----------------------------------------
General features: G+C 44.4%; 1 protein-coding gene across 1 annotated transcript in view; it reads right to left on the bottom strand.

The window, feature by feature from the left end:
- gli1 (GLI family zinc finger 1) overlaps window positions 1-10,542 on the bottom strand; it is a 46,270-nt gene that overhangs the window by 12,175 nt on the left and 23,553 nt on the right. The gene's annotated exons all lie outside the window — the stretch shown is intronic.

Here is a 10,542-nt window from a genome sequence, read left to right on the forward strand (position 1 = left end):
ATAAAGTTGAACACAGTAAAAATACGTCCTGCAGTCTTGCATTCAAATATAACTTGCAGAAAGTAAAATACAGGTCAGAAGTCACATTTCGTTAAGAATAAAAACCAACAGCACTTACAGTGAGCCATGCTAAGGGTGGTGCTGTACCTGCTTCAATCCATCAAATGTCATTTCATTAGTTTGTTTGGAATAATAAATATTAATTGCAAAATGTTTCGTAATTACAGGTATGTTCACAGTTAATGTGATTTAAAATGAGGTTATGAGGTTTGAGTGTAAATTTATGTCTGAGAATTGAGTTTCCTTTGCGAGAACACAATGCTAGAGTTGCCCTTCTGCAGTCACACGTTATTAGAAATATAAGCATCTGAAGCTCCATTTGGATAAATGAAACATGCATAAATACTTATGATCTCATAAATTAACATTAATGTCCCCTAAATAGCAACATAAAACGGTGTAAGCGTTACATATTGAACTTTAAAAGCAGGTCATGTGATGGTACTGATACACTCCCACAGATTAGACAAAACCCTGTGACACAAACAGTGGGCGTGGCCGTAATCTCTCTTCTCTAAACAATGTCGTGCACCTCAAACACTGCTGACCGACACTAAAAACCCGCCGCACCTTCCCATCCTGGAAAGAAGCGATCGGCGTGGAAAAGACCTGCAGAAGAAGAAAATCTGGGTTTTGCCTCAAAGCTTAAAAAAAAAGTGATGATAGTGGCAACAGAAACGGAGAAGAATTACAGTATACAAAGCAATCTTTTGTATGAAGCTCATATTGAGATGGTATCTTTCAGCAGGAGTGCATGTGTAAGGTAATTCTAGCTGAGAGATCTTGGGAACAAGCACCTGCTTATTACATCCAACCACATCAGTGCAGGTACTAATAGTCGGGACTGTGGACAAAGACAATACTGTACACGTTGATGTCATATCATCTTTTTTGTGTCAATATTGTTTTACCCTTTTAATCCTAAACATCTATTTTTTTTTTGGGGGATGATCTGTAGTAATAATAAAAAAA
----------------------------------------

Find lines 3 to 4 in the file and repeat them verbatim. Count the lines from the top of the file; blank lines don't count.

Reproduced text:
- gli1 (GLI family zinc finger 1) overlaps window positions 1-10,542 on the bottom strand; it is a 46,270-nt gene that overhangs the window by 12,175 nt on the left and 23,553 nt on the right. The gene's annotated exons all lie outside the window — the stretch shown is intronic.

Here is a 10,542-nt window from a genome sequence, read left to right on the forward strand (position 1 = left end):